Tajikistan releases whistleblower but leaves conviction in place
Khairullo Mirsaidov will walk free but have to pay $8,500 in fines.
A court in Tajikistan has caved to mounting international pressure and released a whistle-blowing journalist who had previously been sentenced to 12 years in prison.
In the surprise ruling, Sughd regional court ordered that Khairullo Mirsaidov walk free from court on August 22, although the conviction on charges of embezzlement, forging documents and providing false testimony remains in force.
Mirsaidov’s lawyer, Bakhtiyor Nasrulloyev, told Asia-Plus news agency that his client must still pay 80,000 somoni ($8,500) in fines, perform community service and pay one-fifth of his salary to the state for a period of two years.
This gesture of clemency — an almost unheard-of climbdown for a justice system rarely given to backtracking in intensely politicized cases — appears to have been in part a recognition of the international attention garnered by Mirsaidov’s plight. The #FreeKhayrullo hashtag had got some considerable traction on social media and was even adopted by the British ambassador in Tajikistan.
The saga has its roots in a standoff between Mirsaidov and well-placed officials in his local Sughd region. In November, the journalist, who also captains a popular competitive comedy troupe, published an open letter to President Emomali Rahmon detailing the confrontation and allegations of corruption.
But on December 5, it was Mirsaidov himself who was arrested. Despite presenting no immediate threat to the public, he was placed in custody and had remained there until now.
His supporters have said all the charges were fabricated and without foundation.
The response from rights advocates to Mirsaidov being freed has been mixed. While there is satisfaction he will no longer remain behind bars, the fact the conviction has been upheld has been greeted with disappointment.
It is noteworthy that it is public attention that appears to have earned Mirsaidov his freedom. Before his sentencing in July, the international diplomatic community maintained a largely silent front. Western diplomats in Central Asia typically argue that behind-the-scenes negotiations are more effective than arm-twisting in the open, but the 12-year prison term seems to have shocked many of them out of complacency.
Immediately after the ruling, the embassies of the United Kingdom, Germany, France, the United States, and the EU Delegation in Tajikistan issued a joint statement to condemn what they termed an “extremely harsh” punishment that was out of proportion with the charges. More ominously for Dushanbe, the embassies intimated there could be some real-world consequences.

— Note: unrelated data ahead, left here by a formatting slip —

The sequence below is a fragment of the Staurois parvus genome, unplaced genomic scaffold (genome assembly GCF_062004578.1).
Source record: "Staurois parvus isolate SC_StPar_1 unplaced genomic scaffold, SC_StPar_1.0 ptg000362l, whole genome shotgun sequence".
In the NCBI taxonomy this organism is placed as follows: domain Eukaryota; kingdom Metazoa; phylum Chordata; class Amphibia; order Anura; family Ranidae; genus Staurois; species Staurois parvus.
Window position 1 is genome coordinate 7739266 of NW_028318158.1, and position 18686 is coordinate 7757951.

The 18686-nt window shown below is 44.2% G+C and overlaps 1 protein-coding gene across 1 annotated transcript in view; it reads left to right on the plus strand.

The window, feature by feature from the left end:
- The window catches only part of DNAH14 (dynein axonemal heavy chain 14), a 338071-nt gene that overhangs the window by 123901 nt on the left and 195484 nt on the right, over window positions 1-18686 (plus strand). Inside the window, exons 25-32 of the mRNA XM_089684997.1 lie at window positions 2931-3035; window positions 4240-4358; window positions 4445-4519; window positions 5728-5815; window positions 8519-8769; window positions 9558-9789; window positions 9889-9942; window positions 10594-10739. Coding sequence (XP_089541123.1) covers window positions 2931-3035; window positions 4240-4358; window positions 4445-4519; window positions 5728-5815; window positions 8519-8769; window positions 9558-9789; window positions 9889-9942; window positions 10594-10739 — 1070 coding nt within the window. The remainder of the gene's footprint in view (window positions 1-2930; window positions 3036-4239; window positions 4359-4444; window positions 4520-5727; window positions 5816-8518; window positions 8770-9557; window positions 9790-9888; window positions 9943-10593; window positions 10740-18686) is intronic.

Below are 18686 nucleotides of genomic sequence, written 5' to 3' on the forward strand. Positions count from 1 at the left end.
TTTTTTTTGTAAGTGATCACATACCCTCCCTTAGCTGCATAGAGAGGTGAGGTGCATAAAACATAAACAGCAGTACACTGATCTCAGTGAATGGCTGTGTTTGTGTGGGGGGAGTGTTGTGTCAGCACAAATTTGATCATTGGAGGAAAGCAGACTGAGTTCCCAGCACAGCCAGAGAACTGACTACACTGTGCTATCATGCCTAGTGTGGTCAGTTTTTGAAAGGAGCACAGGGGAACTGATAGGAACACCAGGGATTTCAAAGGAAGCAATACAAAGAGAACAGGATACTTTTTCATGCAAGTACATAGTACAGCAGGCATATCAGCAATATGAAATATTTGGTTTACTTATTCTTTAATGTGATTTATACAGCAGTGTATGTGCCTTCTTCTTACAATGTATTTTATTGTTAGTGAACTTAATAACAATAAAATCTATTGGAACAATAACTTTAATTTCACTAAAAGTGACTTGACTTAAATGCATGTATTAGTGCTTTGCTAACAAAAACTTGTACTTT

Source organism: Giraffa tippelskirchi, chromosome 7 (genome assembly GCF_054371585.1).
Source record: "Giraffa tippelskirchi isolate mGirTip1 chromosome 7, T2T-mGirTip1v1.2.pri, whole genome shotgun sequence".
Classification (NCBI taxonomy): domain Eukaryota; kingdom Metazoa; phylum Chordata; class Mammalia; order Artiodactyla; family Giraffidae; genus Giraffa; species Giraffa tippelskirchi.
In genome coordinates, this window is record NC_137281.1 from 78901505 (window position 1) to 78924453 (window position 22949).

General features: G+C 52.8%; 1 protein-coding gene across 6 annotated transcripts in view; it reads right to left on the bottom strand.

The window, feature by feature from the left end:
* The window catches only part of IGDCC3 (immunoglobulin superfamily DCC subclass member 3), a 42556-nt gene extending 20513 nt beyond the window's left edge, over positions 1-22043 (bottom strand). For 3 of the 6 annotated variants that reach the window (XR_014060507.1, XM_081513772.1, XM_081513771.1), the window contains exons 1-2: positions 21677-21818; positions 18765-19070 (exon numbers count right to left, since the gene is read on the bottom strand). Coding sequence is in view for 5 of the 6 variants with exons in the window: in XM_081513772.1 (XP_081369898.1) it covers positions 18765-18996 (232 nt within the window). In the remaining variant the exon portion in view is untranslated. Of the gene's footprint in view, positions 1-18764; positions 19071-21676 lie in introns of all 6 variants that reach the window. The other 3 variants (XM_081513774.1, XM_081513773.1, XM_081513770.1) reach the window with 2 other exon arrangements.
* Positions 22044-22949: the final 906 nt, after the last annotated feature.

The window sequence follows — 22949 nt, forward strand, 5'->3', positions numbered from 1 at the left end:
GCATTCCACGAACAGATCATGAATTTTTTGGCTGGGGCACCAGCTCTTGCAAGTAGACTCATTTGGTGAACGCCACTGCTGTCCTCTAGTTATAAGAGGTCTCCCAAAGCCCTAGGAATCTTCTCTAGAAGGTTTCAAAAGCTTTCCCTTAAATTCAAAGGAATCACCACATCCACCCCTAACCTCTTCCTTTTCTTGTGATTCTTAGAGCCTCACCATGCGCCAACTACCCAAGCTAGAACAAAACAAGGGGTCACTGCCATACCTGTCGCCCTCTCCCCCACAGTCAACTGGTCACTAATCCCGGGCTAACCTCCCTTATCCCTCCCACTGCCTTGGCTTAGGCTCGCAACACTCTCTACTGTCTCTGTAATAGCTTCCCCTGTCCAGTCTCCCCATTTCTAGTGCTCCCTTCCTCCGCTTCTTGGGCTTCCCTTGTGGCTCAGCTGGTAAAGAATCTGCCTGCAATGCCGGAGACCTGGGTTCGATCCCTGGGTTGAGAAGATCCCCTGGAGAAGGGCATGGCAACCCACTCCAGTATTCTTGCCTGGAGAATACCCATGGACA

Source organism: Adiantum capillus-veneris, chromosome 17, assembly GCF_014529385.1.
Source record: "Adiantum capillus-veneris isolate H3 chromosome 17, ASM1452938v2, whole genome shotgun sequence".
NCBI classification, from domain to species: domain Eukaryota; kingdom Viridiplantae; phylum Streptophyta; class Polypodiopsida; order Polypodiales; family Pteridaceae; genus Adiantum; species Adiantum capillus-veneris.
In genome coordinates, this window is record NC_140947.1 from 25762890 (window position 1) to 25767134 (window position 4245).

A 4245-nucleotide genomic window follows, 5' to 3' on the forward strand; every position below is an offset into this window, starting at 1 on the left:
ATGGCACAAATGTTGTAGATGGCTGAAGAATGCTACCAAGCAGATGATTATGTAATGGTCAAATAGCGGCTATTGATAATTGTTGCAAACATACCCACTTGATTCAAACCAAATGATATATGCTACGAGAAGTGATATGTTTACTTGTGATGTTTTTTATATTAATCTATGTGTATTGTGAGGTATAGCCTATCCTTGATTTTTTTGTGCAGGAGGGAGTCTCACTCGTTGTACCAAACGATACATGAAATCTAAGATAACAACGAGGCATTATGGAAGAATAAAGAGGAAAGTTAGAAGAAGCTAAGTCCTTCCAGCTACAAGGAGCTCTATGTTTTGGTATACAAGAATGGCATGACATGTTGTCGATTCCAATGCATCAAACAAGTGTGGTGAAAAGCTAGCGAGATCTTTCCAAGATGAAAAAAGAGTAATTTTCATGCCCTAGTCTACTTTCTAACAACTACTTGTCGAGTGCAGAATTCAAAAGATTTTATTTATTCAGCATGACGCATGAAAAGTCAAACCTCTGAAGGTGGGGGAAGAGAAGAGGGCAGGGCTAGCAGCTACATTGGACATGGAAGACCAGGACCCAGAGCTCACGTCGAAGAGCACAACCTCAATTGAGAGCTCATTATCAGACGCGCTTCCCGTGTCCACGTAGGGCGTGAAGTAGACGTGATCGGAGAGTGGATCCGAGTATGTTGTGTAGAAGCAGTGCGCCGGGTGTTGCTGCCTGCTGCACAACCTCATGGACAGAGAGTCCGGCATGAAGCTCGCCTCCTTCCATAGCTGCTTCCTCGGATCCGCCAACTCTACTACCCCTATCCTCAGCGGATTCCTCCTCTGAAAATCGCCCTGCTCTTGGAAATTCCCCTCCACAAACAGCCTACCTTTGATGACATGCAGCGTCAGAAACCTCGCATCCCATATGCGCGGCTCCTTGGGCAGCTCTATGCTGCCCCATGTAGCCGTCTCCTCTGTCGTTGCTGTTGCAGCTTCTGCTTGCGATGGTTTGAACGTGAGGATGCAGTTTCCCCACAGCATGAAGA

“We are concerned that this sentence will compromise our joint struggle for good governance and thus cast a shadow on our cooperation,” their statement said.
Tajik authorities had evidently not expected such an outpouring of indignation and reacted in the first place with wounded defensiveness. They also doubled down on the media repression by threatening journalists thinking about covering the case.
“Discussion and criticism of the verdict by mass media can be regarded as obstruction of justice and is in violation of journalistic ethics,” the General Prosecutor’s Office said in a statement.
Other recent social media campaigns have had similarly unexpected impacts.
When the severely ill four-year-old grandson of Muhiddin Kabiri, the exiled leader of the banned Islamic Renaissance Party of Tajikistan, or IRPT, was denied permission to leave the country for urgent treatment for cancer, it sparked considerable outcry. The travel restriction appeared to be a government reprisal against Kabiri. Online petitions circulated widely before Hamza Tillozoda was granted a passport and allowed to fly out of Dushanbe.
In a similar episode, the 10-year-old daughter of an exiled opposition activist, Shabnam Khudoydodova, was on August 7 pulled off a plane as she was departing to visit her mother in Poland. The travel prohibition was quickly dubbed a cruel and politically motivated act of reprisal against Khudoydodova. In a signal of a change of stance, however, the young girl was allowed to leave the country some days later.
It is difficult to fathom whether any of these developments indicate the government intends to moderate its increasingly hardline and indiscriminate behavior toward all and any dissidents. The true test will come with the cases of the jailed IRPT leadership, who were thrown behind bars after they were accused of involvement in a likely inexistent coup plot in September 2015. Even more grievous is the fate of Buzurgmehr Yorov, a lawyer who was sentenced to lengthy terms in prison, on charges that most agree were trumped-up, as a reprisal for his willingness to represent the IRPT in court.
Unconfirmed rumors have indicated that the government is considering granting clemency to the more than a dozen imprisoned members of the IRPT leadership council in exchange for them committing to publicly denounce their self-exiled leader, Kabiri. The same scuttlebutt suggests that the prisoners have declined that bargain.